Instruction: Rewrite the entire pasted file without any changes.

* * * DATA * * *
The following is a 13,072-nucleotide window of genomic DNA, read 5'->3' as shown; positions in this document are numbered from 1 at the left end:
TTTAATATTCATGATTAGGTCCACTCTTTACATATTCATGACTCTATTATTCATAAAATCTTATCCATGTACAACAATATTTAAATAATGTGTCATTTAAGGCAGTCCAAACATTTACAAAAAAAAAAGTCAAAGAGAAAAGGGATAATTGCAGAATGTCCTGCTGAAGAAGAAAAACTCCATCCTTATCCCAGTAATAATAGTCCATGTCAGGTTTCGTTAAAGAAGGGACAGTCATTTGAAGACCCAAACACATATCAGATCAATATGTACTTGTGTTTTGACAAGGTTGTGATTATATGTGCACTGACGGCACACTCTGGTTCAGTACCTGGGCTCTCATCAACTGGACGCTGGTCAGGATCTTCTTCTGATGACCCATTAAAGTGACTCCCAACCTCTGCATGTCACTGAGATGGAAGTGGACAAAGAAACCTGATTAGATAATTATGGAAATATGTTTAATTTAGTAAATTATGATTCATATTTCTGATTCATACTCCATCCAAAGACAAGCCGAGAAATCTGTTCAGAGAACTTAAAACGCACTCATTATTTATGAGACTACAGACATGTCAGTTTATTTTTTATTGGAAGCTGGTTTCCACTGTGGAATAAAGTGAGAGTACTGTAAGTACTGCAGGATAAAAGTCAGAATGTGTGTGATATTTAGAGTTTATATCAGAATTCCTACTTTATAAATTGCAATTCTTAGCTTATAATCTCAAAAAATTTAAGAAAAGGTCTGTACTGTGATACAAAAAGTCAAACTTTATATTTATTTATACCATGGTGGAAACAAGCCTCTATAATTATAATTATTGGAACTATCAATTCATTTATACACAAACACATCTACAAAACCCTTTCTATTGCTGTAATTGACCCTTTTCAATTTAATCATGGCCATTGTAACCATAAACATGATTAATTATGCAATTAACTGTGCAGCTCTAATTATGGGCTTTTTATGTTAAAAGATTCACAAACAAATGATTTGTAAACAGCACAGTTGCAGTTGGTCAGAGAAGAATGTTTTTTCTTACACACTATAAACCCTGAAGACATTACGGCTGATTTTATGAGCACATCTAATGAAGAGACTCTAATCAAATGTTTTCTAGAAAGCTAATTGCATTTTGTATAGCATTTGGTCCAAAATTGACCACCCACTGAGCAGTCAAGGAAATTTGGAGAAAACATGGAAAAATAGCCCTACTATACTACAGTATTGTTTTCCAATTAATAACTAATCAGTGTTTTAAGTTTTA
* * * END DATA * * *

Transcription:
The following is a 13,072-nucleotide window of genomic DNA, read 5'->3' as shown; positions in this document are numbered from 1 at the left end:
TTTAATATTCATGATTAGGTCCACTCTTTACATATTCATGACTCTATTATTCATAAAATCTTATCCATGTACAACAATATTTAAATAATGTGTCATTTAAGGCAGTCCAAACATTTACAAAAAAAAAAGTCAAAGAGAAAAGGGATAATTGCAGAATGTCCTGCTGAAGAAGAAAAACTCCATCCTTATCCCAGTAATAATAGTCCATGTCAGGTTTCGTTAAAGAAGGGACAGTCATTTGAAGACCCAAACACATATCAGATCAATATGTACTTGTGTTTTGACAAGGTTGTGATTATATGTGCACTGACGGCACACTCTGGTTCAGTACCTGGGCTCTCATCAACTGGACGCTGGTCAGGATCTTCTTCTGATGACCCATTAAAGTGACTCCCAACCTCTGCATGTCACTGAGATGGAAGTGGACAAAGAAACCTGATTAGATAATTATGGAAATATGTTTAATTTAGTAAATTATGATTCATATTTCTGATTCATACTCCATCCAAAGACAAGCCGAGAAATCTGTTCAGAGAACTTAAAACGCACTCATTATTTATGAGACTACAGACATGTCAGTTTATTTTTTATTGGAAGCTGGTTTCCACTGTGGAATAAAGTGAGAGTACTGTAAGTACTGCAGGATAAAAGTCAGAATGTGTGTGATATTTAGAGTTTATATCAGAATTCCTACTTTATAAATTGCAATTCTTAGCTTATAATCTCAAAAAATTTAAGAAAAGGTCTGTACTGTGATACAAAAAGTCAAACTTTATATTTATTTATACCATGGTGGAAACAAGCCTCTATAATTATAATTATTGGAACTATCAATTCATTTATACACAAACACATCTACAAAACCCTTTCTATTGCTGTAATTGACCCTTTTCAATTTAATCATGGCCATTGTAACCATAAACATGATTAATTATGCAATTAACTGTGCAGCTCTAATTATGGGCTTTTTATGTTAAAAGATTCACAAACAAATGATTTGTAAACAGCACAGTTGCAGTTGGTCAGAGAAGAATGTTTTTTCTTACACACTATAAACCCTGAAGACATTACGGCTGATTTTATGAGCACATCTAATGAAGAGACTCTAATCAAATGTTTTCTAGAAAGCTAATTGCATTTTGTATAGCATTTGGTCCAAAATTGACCACCCACTGAGCAGTCAAGGAAATTTGGAGAAAACATGGAAAAATAGCCCTACTATACTACAGTATTGTTTTCCAATTAATAACTAATCAGTGTTTTAAGTTTTA